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ARS Home » Research » Publications at this Location » Publication #152222


item GUO, M
item Schneider, Sharon
item ZHENG, W
item Yates, Scott

Submitted to: Environmental Science and Technology
Publication Type: Peer Reviewed Journal
Publication Acceptance Date: 2/25/2003
Publication Date: 5/1/2003
Citation: Guo, M., Papiernik, S.K., Zheng, W., Yates, S.R. 2003. Formation and extraction of fumigant residuess in soils. Environmental Science and Technology. 37(9):1844-1849.

Interpretive Summary: Fumigants are biocides used to control weeds, pathogens, nematodes, and soil fungi. Fumigants have high vapor pressures at room temperature and quickly disperse in soils through gas-phase diffusion. The environmental fate of field-applied fumigants is of great concern because of their impacts on environmental quality and human health. Because of the high volatility, low sorptivity, and rapid degradation rate of fumigants in soils, persistent soil fumigant residues are usually considered insignificant, especially long after application. However, studies have shown that many fumigants persists in soils for a number of years following application. For instance, 1,3-dichloropropene, a methyl bromide replacement, has been detected in groundwater in many states and other fumigants such as ethylene dibromide, 1,2-dichloropropane, methyl bromide, and 1,2-dibromo-3-chloropropane have also been detected in groundwater. In this study, the effect of several environmental factors on the formation of persistent residues of three fumigants in three types of soils was investigated.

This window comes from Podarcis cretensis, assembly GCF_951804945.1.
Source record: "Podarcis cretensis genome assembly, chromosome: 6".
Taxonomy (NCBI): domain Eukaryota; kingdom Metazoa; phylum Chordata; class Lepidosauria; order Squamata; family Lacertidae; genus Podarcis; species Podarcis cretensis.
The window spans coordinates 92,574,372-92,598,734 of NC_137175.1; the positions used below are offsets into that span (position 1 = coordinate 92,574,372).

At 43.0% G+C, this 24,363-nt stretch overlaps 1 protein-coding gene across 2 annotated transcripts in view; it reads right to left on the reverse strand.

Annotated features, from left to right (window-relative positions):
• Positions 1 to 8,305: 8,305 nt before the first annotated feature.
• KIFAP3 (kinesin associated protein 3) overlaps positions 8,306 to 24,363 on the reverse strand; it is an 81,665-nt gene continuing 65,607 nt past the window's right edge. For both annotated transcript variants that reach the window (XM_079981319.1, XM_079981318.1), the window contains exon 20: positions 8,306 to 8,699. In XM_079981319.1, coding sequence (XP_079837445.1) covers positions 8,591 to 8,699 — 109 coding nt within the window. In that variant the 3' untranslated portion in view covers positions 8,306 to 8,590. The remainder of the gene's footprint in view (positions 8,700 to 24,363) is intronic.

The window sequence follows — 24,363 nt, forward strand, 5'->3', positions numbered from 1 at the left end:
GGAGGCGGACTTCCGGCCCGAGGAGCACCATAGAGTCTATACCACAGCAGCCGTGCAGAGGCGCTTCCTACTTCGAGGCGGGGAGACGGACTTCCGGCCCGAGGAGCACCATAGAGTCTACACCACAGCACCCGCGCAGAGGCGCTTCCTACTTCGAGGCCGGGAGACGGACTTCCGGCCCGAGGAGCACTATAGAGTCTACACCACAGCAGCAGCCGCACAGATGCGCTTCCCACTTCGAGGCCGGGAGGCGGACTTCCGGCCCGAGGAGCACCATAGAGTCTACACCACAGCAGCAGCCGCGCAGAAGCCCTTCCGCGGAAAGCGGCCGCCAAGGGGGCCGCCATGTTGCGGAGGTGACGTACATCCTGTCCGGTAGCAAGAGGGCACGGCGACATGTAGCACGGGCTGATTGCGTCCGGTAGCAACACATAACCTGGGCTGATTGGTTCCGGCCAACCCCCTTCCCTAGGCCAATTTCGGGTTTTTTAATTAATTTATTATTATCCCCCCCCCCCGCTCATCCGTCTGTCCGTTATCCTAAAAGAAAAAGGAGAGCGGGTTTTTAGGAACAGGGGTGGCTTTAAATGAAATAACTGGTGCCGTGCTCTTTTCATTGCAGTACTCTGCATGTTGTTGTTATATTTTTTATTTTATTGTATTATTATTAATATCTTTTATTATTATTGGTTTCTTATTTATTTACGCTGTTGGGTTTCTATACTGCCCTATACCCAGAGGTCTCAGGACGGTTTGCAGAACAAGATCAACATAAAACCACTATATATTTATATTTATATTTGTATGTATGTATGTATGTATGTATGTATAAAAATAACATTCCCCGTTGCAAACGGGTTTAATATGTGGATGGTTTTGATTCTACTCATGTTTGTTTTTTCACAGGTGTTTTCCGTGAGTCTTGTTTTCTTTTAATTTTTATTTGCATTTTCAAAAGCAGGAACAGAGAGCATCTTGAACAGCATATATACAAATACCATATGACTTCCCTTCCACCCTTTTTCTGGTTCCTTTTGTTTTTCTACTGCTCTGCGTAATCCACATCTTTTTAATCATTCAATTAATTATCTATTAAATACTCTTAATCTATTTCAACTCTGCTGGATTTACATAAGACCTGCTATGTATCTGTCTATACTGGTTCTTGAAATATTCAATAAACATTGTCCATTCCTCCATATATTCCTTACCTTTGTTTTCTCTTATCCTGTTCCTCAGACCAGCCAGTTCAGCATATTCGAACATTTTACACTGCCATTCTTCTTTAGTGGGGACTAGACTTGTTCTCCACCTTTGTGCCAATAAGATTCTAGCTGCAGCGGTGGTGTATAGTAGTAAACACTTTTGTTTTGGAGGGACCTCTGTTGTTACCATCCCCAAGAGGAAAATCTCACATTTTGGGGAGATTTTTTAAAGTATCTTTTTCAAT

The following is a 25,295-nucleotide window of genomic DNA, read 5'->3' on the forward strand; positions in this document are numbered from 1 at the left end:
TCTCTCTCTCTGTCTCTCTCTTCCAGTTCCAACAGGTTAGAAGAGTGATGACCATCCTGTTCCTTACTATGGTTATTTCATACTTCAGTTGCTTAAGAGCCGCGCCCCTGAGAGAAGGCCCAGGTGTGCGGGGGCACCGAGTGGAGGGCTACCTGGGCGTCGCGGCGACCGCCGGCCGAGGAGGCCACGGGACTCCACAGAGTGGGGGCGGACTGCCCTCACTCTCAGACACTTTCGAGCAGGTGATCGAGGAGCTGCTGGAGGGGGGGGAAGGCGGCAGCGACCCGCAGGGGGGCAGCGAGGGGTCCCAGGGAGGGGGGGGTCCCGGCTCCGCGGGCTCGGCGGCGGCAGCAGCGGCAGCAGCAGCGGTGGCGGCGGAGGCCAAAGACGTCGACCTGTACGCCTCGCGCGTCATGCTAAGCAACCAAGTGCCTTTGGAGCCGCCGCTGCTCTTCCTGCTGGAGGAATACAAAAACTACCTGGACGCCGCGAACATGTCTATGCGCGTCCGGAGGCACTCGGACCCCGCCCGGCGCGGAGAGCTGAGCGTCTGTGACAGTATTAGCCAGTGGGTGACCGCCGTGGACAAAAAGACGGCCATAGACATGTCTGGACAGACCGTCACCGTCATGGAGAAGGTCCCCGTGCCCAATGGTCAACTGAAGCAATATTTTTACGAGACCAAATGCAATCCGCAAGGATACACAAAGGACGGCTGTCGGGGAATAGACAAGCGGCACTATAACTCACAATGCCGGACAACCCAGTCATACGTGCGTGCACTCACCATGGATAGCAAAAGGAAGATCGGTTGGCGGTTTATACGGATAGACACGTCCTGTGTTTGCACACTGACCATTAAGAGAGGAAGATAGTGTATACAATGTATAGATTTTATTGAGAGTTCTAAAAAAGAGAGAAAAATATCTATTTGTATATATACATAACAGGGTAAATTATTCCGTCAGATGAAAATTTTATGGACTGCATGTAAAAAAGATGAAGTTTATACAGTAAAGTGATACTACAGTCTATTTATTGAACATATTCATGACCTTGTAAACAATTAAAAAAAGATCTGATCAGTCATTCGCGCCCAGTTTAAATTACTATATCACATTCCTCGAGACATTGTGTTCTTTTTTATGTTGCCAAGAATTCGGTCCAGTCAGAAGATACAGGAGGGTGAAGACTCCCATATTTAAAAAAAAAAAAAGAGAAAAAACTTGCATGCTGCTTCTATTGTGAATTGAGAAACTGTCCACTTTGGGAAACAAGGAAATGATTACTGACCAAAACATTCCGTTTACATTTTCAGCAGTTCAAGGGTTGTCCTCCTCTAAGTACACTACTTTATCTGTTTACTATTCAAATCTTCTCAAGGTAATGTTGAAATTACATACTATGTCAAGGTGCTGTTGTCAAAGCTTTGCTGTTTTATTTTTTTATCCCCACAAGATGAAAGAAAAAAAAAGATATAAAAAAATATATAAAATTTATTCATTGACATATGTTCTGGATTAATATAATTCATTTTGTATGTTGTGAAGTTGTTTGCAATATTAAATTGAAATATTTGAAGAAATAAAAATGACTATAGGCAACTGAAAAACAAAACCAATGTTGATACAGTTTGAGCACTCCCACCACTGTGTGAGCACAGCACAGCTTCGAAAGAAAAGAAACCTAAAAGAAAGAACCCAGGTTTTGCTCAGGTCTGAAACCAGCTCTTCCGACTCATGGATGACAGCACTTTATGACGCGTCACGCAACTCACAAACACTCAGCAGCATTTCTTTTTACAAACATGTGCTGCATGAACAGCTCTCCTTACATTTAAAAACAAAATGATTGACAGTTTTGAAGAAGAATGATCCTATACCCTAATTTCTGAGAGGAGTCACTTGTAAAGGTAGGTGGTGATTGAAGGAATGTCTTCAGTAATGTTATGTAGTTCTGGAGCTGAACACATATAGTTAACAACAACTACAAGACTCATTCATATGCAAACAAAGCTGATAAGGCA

Technical Abstract: Fumigants are commonly thought to be short-lived in soil, but residues have been found in soils years following application. In this study, formation and extraction of persistent soil fumigant residues were investigated. Fumigants 1,3- dichloropropene (1,3-D), chloropicrin (CP), and methyl isothiocyanate (MITC) were spiked into Arlington, Glenelg, and Hagerstown soils and incubated for 30 d under controlled conditions. The incubated soils were evaporated for 20 h prior to extraction with a variety of organic solvents at different temperatures. Extraction with acetonitrile in sealed vials at 80 °C for 24 h was the most efficient method to recover persistent soil fumigant residues. At application rates of 1000-1700 mg (kg of soil)-1, persistent residues of 1,3-D, CP, and MITC in the three soils ranged from 5 to 67 mg kg-1. The residue content increased with application rate, correlated positively with soil silt content, decreased dramatically as indigenous organic matter (OM) was removed, and changed little with external OM addition. Adsorption to clay surfaces was not important in fumigant retention, while pulverization of soil aggregates significantly decreased persistent fumigant residues. The results suggest that persistent fumigant residues are retained in soil intra-aggregate micropores resulting from binding clay flocs and silt particles by humic substances.